3 October 2013 – 5 January 2014
Parental guidance advised for under 16s
Shunga meaning "spring pictures" were produced between1600 and 1900 by the artists of the ukiyo-e or ‘floating world’ school.
The images are explicit in nature but are often tender and humorous too. They were banned in Japan during the 20th century but were revered and inspired artists such as Toulouse-Lautrec, Beardsley, Rodin and Picasso.
The images were produced as paintings and prints and often appeared in books. They appealed to every class during their production and were liked by both men and woman alike.
These images continue to influence many aspects of Japanese art today, including manga (comics and cartooning) and anime (hand-drawn or computer animation).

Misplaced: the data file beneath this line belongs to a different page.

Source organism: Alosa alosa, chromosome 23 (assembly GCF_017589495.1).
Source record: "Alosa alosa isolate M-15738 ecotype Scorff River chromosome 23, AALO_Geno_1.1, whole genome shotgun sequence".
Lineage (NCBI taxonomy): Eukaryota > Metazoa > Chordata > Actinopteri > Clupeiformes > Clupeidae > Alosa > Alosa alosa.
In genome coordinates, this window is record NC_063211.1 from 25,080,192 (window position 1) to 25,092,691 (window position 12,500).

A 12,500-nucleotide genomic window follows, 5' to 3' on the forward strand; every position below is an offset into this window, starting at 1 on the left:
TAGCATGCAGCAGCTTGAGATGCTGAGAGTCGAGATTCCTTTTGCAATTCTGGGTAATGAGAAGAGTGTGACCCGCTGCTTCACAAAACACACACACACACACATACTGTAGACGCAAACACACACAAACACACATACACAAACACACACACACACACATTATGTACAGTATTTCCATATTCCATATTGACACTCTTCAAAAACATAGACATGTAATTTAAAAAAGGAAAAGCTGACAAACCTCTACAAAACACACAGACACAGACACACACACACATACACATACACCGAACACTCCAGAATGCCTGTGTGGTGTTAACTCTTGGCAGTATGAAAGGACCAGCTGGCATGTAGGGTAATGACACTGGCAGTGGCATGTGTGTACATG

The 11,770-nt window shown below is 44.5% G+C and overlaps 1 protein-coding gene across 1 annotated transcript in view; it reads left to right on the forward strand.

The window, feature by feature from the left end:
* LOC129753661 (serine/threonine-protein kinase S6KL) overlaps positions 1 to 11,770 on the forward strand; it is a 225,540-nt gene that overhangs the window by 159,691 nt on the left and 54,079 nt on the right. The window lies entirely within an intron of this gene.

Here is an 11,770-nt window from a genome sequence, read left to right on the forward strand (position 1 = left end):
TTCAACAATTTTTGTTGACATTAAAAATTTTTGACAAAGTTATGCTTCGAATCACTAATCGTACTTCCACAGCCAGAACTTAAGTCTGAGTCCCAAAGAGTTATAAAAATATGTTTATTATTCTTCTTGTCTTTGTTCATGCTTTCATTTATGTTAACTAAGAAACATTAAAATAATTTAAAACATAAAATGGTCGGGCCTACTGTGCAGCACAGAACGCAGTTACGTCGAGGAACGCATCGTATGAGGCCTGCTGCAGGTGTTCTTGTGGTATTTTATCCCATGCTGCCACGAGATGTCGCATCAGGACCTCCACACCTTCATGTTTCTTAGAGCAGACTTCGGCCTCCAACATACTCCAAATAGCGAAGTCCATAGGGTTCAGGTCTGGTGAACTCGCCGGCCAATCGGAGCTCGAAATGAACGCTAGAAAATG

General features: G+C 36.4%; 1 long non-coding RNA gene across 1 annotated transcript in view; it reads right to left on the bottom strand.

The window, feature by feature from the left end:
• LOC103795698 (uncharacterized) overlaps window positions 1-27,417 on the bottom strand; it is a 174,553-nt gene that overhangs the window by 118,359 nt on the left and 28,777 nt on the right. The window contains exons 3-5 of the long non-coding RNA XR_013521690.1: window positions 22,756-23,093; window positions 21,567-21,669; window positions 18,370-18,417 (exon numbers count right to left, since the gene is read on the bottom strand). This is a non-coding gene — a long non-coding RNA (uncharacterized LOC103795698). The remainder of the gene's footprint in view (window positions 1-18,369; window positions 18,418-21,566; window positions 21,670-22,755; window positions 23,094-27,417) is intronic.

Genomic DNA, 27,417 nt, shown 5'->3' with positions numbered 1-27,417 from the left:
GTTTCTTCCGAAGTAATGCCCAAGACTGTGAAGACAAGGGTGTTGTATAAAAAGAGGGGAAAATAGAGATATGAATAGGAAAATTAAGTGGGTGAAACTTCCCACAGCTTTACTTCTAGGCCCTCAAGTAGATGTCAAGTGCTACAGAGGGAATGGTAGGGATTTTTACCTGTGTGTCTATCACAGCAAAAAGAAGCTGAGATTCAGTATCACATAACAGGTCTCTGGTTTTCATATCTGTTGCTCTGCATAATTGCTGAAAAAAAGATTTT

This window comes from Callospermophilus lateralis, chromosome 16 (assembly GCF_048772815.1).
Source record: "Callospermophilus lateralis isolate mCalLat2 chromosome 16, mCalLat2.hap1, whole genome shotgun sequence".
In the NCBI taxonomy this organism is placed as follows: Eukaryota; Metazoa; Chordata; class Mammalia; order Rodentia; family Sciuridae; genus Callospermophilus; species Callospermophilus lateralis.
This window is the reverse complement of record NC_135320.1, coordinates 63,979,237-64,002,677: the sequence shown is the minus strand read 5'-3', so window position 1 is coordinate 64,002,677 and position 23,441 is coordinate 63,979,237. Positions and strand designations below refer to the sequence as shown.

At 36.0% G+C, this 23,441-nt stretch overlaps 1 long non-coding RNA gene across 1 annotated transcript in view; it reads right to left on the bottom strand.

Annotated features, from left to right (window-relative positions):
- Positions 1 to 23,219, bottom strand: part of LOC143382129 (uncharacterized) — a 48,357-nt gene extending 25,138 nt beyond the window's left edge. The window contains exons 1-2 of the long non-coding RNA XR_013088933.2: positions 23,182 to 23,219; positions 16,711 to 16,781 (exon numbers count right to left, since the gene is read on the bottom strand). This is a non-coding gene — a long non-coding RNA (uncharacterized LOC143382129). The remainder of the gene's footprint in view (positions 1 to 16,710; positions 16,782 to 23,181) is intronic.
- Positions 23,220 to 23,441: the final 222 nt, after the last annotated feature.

This exhibition sheds a new light on these exquisite pictures. The following short video is a promo for the exhibition and will give you an idea of the delicate and beautiful work put in to make these wonderful evocative and Japanese pictures.
The exhibition can be found in Room 35
Open daily 10.00–17.30
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